To give this option a try, key some text into the message area, select a speaker from the combo box, and hit the Play Tone button. If you click on the Save to WAV file checkbox, you will be prompted to define a storage location for the Wave file generated by the voice synthesis. Note that you may use punctuation to alter the tempo of the voice’s playback; for example, “ENGINE FIRE! LEFT!” will not play the same as “ENGINE FIRE LEFT” or “ENGINE FIRE, LEFT”. I have found that misspelling some of the words is a useful way to alter the playback to sound more human, so if you care to try that out, you will find that “ENGIN FIRE LEFT” does not sound the same as “ENGINE FIRE LEFT”. To try this out, key “japanese,,,,,jaupa-knees” into the message text box and click “Play Tone”.

Close the application, and let’s take a look at the code driving it.

The Code for frmMain.cs

First, take a look at the references in the class, they are as follows:

using System;
using System.Drawing;
using System.Collections;
using System.ComponentModel;
using System.Windows.Forms;
using System.Data;
using System.Runtime.InteropServices; 
using SAMPLETTSENGLib;
using System.Threading;
using SpeechLib;

namespace ToneGenerator
{
    /// <summary>
    /// This application is used to define and test tones for use in the 
    /// warning/caution/advisory system. It supports sine and sawtooth
    /// wave forms and can be used to define tones in accordance with 
    /// MIL-STD-411F (or other non-standardized aural alerts)
    /// </summary>
    public class Form1 : System.Windows.Forms.Form
    {

Note that the project is using “SAMPLETTSENGLib” and “SpeechLib”; these are based upon the Speech related references added earlier in the project. Check the used libraries and verify that you have each of those listed. Following the references is a standard namespace and class definition. Note the clever use of Form1 as a class name; you might want to be a little more creative than that.

Next up is an important item. Following the class definition, note the following code:

[DllImport("kernel32.dll")]
private static extern bool Beep( int frequency, int duration );

This code is critical to the operation of the application as the entire shooting match is largely based on manipulating the old “Beep” call from the Kernel32 DLL. This reference is added into the project with this DLL import. Also note that “Beep” accepts two arguments, frequency and duration. Aside from using the “Beep” call in this application, you could do something interesting like build yourself a piano keyboard using the same call.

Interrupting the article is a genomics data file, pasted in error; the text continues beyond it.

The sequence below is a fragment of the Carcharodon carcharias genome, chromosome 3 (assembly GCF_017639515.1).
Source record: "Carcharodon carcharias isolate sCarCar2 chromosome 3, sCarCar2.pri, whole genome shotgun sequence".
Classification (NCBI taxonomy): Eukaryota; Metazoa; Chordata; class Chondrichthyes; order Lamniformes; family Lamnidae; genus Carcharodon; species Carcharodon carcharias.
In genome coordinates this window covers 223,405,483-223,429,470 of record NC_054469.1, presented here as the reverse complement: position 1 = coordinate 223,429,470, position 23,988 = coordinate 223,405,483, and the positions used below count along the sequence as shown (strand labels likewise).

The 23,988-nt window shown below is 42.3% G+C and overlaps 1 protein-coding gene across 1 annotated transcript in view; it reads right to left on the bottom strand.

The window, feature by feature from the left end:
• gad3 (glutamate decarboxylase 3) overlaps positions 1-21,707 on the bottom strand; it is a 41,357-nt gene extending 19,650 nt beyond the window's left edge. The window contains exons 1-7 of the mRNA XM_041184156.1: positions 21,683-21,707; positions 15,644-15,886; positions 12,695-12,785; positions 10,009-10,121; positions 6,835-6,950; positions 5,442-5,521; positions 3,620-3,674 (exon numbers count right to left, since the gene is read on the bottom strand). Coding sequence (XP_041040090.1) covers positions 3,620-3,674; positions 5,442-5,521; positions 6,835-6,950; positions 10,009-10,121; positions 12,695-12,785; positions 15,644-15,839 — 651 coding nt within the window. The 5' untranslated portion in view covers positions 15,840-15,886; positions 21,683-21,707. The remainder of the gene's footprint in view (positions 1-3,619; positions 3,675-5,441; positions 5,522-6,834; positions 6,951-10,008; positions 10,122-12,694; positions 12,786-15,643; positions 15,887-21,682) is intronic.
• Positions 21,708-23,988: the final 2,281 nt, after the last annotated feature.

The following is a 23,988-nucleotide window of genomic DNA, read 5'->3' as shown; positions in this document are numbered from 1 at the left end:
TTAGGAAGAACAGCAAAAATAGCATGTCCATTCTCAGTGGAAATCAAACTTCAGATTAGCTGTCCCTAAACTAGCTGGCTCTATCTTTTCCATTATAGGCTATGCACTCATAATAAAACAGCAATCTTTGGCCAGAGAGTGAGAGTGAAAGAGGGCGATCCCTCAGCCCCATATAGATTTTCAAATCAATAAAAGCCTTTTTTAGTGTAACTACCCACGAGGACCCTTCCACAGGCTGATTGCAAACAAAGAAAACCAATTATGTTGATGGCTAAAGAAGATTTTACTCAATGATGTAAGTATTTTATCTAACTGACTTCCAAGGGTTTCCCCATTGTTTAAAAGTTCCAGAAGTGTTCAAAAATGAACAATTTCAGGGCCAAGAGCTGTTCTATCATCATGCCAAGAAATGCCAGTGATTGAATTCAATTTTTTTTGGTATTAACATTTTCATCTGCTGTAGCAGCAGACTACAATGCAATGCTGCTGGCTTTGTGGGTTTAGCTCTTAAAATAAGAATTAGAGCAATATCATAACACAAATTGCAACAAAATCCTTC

Following the DLL import, note the following code:

private SpeechVoiceSpeakFlags SpFlags = SpeechVoiceSpeakFlags.SVSFlagsAsync;
private SpVoice Voice = new SpVoice();

The second line of this snippet is creating an instance of a voice. The first line is setting the speak flag (speech mode) to one of the options in the SpeechVoiceSpeakFlags enumeration. In this case, it is set to the asynchronous mode. The enumeration contains the following options:

    public enum SpeechVoiceSpeakFlags
    {
        SVSFUnusedFlags = -128,
        SVSFDefault = 0,
        SVSFlagsAsync = 1,
        SVSFPurgeBeforeSpeak = 2,
        SVSFIsFilename = 4,
        SVSFIsXML = 8,
        SVSFIsNotXML = 16,
        SVSFPersistXML = 32,
        SVSFNLPMask = 64,
        SVSFNLPSpeakPunc = 64,
        SVSFVoiceMask = 127,
    }
}

The next thing worth looking at is initialization, scroll down until you find this code:

public Form1()
{
    //
    // Required for Windows Form Designer support
    //
    InitializeComponent();

    // Get System Voices
    string strVoice;
    foreach (SpeechLib.ISpeechObjectToken sot in Voice.GetVoices("", "") )
    {
        strVoice = sot.GetDescription(0); //'The token's name
        cboVox.Items.Add(strVoice);
    }

    if (cboVox.Items.Count <= 0)
    {
        MessageBox.Show(this, "This system does not " + 
                              "contain Text-to-Speech capability.");
    }

}

Following the InitializeComponent call, the application checks for existing voices on the machine, and it adds any it finds to the Voice tab’s Speaker combo box. If no voices are found, the user is alerted to the absence of voice capability.

The next function of interest is the call to play the Sine wave tones from the first tab; this function is the button click event handler for the “Play Tone” button in the Sine tab. The code looks like this:

private void btnPlayAdhoc_Click(object sender, System.EventArgs e)
{
    try
    {
        // Set vars for sine wave tone
        int startFreq = Convert.ToInt32(txtStartFreq.Text);
        int endFreq = Convert.ToInt32(txtEndFreq.Text);
        int duration = Convert.ToInt32(txtDuration.Text);
        int dwell = Convert.ToInt32(txtDwell.Text);
        int steps = Convert.ToInt32(txtSteps.Text);
        int reps = Convert.ToInt32(txtRepetitions.Text);
        
        int diff = Math.Abs(startFreq - endFreq);
        diff = Convert.ToInt32(diff/duration);
        
        for (int rep=0; rep<reps; rep++)
        {
            // tone
            int CurrentFreq = startFreq;

            for(int i=0; i<steps-1; i++)
            {
                Beep(CurrentFreq, Convert.ToInt32(duration/steps));
                CurrentFreq = CurrentFreq + diff;
            }